Consumer approval of genetic modification of food products: a comparison of United States and South Korean perspectives
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Genetic modification presents the potential to advance not only agricultural production but to increase quality of life as well. The potential this innovation presents will be irrelevant if the public is unwilling to accept and adopt it. The following study examines public perceptions of biotechnology, specifically the consumer approval of genetically modified food products. This study was based on data collected from a national survey conducted in both the United States and South Korea. The United States survey was designed to be nationally representative and consisted of 1201 respondents. The South Korean survey was also designed to be nationally representative and consisted of 1054 respondents Analysis was conducted using two questions from the survey questionnaire as dependent variables: (1) approval of the use of genetic modification in the creation of plant-based food products, and (2) approval of the use of genetic modification in the creation of animal-based food products. This study utilized probit models for binary choice and ordered probit models to analyze the likelihood of consumer approval of the use of genetic modification for the creation of food products. Findings indicated that consumers in the U.S. and South Korea who possessed an accurate knowledge of the applications and outcomes of GM technology were more likely to approve of its use for the creation of foods than those who had inaccurate or no knowledge of the technology. Additionally, the majority of consumers in the U.S. and South Korea believe that GM foods should be labeled as such. Those consumers who felt GM labeling to be necessary were less likely to approve of the GM of foods than those who did not feel GM labeling to be necessary. It was also found that consumers in both countries are less approving of the GM of animals than the GM of plants. Consumer approval of the use of genetic modification in the creation of food products can be increased with proper education that provides accurate knowledge of the applications of GM. Labeling of GM products is likely to result in a decrease in demand, which may be offset by public educational campaigns.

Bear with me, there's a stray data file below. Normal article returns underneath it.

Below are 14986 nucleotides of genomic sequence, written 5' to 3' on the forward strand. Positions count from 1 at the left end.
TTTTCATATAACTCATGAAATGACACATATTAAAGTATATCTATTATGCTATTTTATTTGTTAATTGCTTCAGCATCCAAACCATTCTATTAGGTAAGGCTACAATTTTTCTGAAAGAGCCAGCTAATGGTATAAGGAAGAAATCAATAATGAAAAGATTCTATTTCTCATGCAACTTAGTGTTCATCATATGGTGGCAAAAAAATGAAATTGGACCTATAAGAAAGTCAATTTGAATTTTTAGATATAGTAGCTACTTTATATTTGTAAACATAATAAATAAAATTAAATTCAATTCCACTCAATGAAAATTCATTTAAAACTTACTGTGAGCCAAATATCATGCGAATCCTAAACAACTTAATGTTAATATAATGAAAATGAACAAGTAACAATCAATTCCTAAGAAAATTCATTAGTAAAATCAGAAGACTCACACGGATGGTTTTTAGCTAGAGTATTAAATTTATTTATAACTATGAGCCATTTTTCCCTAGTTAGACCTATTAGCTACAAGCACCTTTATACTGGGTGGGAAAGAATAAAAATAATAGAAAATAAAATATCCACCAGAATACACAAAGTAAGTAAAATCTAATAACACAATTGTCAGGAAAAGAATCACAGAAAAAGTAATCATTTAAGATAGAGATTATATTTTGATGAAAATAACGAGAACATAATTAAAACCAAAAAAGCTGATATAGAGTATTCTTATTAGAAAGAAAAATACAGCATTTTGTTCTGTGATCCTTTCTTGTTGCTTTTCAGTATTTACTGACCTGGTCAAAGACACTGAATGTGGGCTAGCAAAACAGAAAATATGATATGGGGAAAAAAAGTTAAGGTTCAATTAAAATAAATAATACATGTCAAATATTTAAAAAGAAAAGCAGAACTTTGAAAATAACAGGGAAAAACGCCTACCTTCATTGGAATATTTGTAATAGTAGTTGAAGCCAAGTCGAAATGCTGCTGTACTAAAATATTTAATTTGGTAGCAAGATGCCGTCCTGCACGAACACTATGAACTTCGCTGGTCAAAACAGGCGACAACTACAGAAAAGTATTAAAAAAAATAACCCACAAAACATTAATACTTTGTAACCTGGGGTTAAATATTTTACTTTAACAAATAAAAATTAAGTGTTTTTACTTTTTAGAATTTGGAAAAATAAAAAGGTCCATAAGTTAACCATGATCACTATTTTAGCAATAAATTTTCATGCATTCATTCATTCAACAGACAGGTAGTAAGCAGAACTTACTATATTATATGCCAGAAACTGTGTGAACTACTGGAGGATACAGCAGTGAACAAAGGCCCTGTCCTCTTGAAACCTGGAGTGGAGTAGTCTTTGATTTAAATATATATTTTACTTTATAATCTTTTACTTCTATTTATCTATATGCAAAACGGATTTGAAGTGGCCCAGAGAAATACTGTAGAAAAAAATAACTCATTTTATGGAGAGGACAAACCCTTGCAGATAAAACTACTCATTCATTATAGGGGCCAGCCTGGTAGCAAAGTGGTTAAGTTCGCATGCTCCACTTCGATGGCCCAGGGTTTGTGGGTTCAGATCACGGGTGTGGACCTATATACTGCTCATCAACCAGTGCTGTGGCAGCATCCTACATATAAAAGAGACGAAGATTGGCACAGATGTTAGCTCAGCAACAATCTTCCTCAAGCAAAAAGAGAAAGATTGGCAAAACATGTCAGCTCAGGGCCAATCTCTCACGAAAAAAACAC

Gillett, Mary Caperton (2003). Consumer approval of genetic modification of food products: a comparison of United States and South Korean perspectives. Master's thesis, Texas A&M University. Texas A&M University. Available electronically from